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Monte Zucker shows how he sets up the studio for portraits.
Tags:The Studio Set Up,how to set up the studio,monte zucker,portrait,software cinema,studio set up
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What you’re looking at here now is my complete portrait lighting set up the way I generally have it. I have two lights both on the same side. The reflector on the opposite side, or instead of the reflector I have a fill light behind the camera position, a light on the background that I can put on the background or on the subject itself at the same time and a hair light.
So the difference between shooting the film and shooting with digital is that digitally we’re exposing for the highlights. When we’re doing film we use expose for the shadows, but now I want to make sure I have detail on my highlights, and a lot of people I know are unfamiliar with this continuous lighting, the fluorescent light and the spider light. If these were flash I would do exactly the same thing. I have my lights placed one back here 45 degree angle behind me sort of lighting half my face or in profile position.
One light in front giving me my regular light pattern, the reflector here opening up the shadows, hair light, dark hair, a little bit closer, light hair, a little farther back. And as far as the background light, if I want the background to be the same color that it actually is, I have the same amount of light on the background as I have on the face. If I want the background to be lighter or darker, I just increase or decrease the amount of light on the background in relationship to the face.
Flash or continuous lighting is going to be the same thing, but we have to always do a custom white balance, don’t go for the automatic white balance. It’s not going to be good enough because sometimes it will pick up other distracting colors around that you don’t want to have. So after I do a close up of the face and get the exposure right, set the camera on manual, put the Expodisc in front, point it towards the light source then on the back of the camera I’ll just say custom white balance, push the button, select an image, push the button again, and that’s what it takes to get the custom white balance.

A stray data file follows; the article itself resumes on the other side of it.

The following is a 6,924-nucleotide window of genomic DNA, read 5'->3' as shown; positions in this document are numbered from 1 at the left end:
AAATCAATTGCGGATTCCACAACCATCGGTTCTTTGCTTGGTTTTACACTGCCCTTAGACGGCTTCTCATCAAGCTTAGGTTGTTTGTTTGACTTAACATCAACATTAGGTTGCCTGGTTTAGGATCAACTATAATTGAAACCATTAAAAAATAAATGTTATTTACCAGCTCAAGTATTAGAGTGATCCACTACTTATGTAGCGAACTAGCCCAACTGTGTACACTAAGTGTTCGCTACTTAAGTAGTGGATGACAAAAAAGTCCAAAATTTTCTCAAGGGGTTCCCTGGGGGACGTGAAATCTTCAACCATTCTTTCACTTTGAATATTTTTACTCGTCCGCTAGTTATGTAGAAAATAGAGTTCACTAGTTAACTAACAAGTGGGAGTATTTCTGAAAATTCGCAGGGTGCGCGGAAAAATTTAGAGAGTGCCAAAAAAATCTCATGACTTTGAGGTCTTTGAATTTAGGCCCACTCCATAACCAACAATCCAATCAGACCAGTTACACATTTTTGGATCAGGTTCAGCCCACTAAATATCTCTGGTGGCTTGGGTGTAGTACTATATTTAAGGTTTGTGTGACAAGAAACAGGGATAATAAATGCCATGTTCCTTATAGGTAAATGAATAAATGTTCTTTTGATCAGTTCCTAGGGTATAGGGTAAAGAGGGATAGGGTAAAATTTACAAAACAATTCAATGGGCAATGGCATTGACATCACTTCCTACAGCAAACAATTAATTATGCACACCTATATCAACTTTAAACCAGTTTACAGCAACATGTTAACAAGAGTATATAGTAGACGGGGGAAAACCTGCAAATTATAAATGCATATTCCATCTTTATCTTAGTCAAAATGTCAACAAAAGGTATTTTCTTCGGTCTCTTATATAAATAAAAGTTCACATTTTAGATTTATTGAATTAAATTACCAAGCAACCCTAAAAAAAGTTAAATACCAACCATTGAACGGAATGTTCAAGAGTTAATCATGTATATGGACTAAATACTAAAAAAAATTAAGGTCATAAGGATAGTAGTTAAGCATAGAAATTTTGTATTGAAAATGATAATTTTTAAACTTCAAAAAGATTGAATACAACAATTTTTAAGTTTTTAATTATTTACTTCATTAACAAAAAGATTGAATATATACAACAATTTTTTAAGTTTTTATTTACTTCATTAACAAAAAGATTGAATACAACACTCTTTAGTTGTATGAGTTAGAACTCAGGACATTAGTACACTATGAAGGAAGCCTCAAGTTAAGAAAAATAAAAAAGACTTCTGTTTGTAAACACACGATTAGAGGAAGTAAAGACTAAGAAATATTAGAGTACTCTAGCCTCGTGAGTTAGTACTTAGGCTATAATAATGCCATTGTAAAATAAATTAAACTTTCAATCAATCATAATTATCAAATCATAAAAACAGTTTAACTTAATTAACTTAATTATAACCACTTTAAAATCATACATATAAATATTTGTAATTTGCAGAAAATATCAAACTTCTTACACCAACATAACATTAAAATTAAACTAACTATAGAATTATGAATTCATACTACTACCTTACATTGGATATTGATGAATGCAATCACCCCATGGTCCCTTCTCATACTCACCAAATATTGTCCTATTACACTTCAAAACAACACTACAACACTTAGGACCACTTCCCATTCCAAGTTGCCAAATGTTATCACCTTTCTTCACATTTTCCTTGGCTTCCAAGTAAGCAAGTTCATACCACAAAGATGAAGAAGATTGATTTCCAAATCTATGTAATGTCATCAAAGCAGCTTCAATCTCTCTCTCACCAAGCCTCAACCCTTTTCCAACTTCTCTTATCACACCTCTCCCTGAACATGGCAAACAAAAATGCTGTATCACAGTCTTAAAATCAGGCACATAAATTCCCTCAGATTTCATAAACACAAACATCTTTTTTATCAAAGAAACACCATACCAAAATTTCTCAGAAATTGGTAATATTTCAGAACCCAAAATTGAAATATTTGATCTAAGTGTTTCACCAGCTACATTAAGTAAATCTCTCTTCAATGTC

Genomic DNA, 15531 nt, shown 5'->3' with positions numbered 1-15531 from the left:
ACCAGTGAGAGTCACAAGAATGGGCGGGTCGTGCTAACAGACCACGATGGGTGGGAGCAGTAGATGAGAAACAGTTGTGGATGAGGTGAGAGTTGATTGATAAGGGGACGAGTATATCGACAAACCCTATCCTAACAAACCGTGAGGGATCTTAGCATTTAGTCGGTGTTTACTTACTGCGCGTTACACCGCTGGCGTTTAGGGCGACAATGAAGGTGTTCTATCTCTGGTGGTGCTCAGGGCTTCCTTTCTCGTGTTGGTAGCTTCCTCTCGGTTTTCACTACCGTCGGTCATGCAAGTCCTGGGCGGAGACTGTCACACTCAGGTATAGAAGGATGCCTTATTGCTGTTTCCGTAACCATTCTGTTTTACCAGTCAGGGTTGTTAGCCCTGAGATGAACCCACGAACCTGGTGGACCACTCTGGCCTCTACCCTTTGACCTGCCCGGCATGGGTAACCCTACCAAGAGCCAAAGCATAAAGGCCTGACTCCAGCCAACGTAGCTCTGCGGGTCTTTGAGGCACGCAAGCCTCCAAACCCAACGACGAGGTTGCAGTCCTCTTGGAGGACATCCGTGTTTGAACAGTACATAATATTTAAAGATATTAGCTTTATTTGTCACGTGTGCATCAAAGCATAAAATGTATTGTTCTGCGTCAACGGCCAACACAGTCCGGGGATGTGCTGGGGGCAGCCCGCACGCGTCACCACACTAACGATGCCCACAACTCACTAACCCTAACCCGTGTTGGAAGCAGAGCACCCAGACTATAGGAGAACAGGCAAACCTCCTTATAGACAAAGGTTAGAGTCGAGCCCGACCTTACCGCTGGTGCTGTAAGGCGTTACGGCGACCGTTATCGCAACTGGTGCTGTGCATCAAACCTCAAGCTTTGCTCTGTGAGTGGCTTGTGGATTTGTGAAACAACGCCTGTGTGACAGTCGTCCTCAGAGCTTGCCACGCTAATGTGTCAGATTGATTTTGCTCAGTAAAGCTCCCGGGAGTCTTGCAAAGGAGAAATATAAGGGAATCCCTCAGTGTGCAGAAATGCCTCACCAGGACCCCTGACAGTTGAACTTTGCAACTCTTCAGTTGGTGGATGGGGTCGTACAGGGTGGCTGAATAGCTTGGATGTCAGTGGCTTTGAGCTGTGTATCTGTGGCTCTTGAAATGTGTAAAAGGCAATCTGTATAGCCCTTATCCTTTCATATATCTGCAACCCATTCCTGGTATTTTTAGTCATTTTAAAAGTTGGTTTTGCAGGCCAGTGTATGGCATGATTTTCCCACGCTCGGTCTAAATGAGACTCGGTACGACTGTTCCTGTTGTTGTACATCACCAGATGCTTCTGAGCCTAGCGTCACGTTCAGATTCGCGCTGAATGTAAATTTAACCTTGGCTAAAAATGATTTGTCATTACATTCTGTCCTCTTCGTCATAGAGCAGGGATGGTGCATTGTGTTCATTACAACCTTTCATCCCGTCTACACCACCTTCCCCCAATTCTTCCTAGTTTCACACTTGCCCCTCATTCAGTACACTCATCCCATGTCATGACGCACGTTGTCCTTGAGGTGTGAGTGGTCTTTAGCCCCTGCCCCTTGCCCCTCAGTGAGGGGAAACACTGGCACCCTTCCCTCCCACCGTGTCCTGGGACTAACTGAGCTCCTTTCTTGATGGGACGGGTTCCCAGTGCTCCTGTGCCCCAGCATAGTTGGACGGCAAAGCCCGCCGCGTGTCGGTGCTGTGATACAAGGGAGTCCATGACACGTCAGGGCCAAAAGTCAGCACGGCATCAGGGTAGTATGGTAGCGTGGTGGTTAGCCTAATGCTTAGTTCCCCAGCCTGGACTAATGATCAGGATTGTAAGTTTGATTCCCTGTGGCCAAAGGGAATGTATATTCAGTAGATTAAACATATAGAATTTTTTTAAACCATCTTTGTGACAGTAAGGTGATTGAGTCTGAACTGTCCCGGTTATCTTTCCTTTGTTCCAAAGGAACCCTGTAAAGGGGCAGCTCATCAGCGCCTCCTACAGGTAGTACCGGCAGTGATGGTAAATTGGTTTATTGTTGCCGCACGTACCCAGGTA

Alright, let’s do a portrait setting. I’ve got Ben here waiting on the wings, so before he even comes in I’ll get the exposure using somebody else under the white balance we’re ready to bring him in. Light placement, one light at 45 degree angle behind him. One light at 45 degree angle in the camera in front for the main light, the reflector, hair light, background light.
So let’s bring them in. I’ve already done a quick facial analysis by having a conversation with him but I’ll do it again with you, would have him in place. So why don’t you have the seat here, and we’ll have you looking straight into the camera, and let’s zoom the camera in up close to his face so we can see what we have right. I’m noticing first of all just center him, yes that’s perfect. I’m noticing that his right eye is a little bit smaller than his left. You’re aware of that already, right, Ben?
Okay, so what we’re going to do is we’re going to turn the small eye away from the camera for the two-third view because that means you’re looking into the larger part of the eye. If I turn the small eye towards the camera as most people think that you should do, we’ll be looking unto the narrow aspect of your eyes that’s going to make it look still more narrow.
For Ben’s full face picture in the basic pose we have his body turned slightly. Well, though a 45 degree angle towards the light and leaning him forward at the waist toward his knees that lower his back right shoulder, and see how his head is tipped perpendicular to the slope of the shoulders.
Now what we’ve done is we’ve lit from that one light coming from 45 degrees behind him. We’ve highlighted the side of his face and the side of his nose, and that light came from a low position parallel to the side of his face. With the head tipped to the low shoulder perpendicularly just the way we have it here. The simple basic pose looks unposed. It looks totally natural.
Now let’s leave your body exactly the way it is. We’re going to move light now to approximately a 90 degree angle from the camera because that’s where I think the light is going to have to be to retain the same light pattern when you turn your face to the two-thirds.
The two-third view of Ben has the same body position. As a matter of fact, for the full face and the two-thirds remembering the basic pose the body is at the same angle. All we did is turn his face to the two-third view, move the main light to keep the same light pattern that we always used. We call it one fabulous lighting pattern, and go for the expression.